I don’t know about you, but everywhere I look, I’m seeing the world being transformed by technology. Products, processes, and entire industries are changing rapidly before our eyes. And “AI,” which once felt like it was reserved for those on the cutting edge of science and technology, is now on the cusp of radically transforming every industry in the world.
I’m the first to admit that while some of the advances are fascinating, some of them leave me wondering if I, too, am going to be one of those people who long for the good old days before technology made every product we touch smart.
Just last week, my newsfeed was brimming with articles on the topic.
- A “robot” lawyer powered by artificial intelligence will be the first of its kind to help a defendant fight a traffic ticket in court next month.
- OpenAI’s chatbot, GPT Chat, recently valued at $29 billion, has the education system wondering how it will overcome children cheating on their homework, while embracing the upside of the tool.
- CES, the largest consumer technology conference in the world that took place in Las Vegas earlier this month, filled headlines with technology and product advancements from a self-driving baby stroller to a John Deere robot fertilizer.
- The art industry is grappling with how to tell the difference between human-made vs AI-generated art. “A Professional Artist Spent 100 Hours Working On This Book Cover Image, Only To Be Accused Of Using AI”
So what does this have to do with fundraising and nonprofit organizations?
For years, the nonprofit world has watched large corporations move the ball down the field, with personalization, technology, speed, customization, and more. We’ve been watching the Amazons, Disneys, and Googles of the world lead the charge on how good customer experiences can become.
So the question I’ve been thinking about is: what good, fruitful, efficient, and effective ways could AI (and technology more generally) transform ministries and advance the Kingdom of God?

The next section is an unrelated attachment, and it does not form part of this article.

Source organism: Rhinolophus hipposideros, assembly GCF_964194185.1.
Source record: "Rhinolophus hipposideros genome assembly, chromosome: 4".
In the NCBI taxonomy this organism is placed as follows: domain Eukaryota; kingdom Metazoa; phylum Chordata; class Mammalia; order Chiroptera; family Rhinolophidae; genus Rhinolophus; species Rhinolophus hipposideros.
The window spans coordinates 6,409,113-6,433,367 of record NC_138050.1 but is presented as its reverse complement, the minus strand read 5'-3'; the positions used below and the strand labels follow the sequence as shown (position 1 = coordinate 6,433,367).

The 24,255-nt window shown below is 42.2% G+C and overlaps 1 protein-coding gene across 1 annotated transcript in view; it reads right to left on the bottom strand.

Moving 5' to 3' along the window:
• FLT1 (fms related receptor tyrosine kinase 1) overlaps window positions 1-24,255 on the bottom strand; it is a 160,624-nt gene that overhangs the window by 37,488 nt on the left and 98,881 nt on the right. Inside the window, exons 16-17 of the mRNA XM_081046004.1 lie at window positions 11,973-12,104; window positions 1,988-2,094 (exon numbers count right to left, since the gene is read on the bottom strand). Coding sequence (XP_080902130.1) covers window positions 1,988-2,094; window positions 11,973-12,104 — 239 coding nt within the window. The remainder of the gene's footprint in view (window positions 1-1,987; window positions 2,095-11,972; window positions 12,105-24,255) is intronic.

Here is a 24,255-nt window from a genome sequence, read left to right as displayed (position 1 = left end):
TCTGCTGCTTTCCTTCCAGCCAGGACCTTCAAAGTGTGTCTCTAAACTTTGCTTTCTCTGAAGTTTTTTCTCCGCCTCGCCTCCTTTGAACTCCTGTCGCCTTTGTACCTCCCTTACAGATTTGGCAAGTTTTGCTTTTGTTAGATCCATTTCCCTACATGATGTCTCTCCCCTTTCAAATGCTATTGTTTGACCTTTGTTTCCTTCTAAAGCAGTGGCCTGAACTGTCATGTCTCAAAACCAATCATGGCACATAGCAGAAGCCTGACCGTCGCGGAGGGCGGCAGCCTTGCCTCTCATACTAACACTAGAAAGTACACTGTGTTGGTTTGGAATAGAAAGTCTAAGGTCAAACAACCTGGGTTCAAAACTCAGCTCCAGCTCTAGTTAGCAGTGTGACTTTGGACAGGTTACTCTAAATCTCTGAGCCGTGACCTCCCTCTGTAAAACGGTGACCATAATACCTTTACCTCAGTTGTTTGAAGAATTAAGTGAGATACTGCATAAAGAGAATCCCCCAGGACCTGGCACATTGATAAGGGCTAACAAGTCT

We have been thinking about this for years and taking steps to responsibly experiment with new technology like machine learning and AI. Currently we’re using technology and machine learning to:
- Model & target the right people
Historically, fundraising audience selection has been based on RFM — recency, frequency, and monetary. We asked ourselves how could we factor in more variables to make even better decisions and developed a machine learning-based approach to audience segmentation called Masterworks Response Index . It still utilizes RFM-like factors along with 100+ variables to make sharper audience selections. Every donor is modeled and scored, leading to better net income and better long-term ROI.
- Assist and improve the creative process
Historically, we would test the best-performing “control” ad and run tests to see if we can beat controls. With digital fundraising, this is becoming an outdated idea. Instead, we are using AI to match the right creative to the right people using a real-time algorithmic approach. We’re also using AI to help with curating offers and learning about how different areas of the country are talking about ministry programs.
- Interacting with constituents
Automated journeys allow us to connect with constituents in new and more personalized ways that are more efficient. One of our clients was able to save their staff approximately 2,800 hours of work over a 4 month period with the use of an AI-driven marketing automation to connect with constituents.
And there is so much more on the horizon!
In this new world, where we are harnessing the power of technology for good, what would you imagine transforming in your nonprofit or ministry? I’d love to chat with you about those ideas and see if we can make them happen together!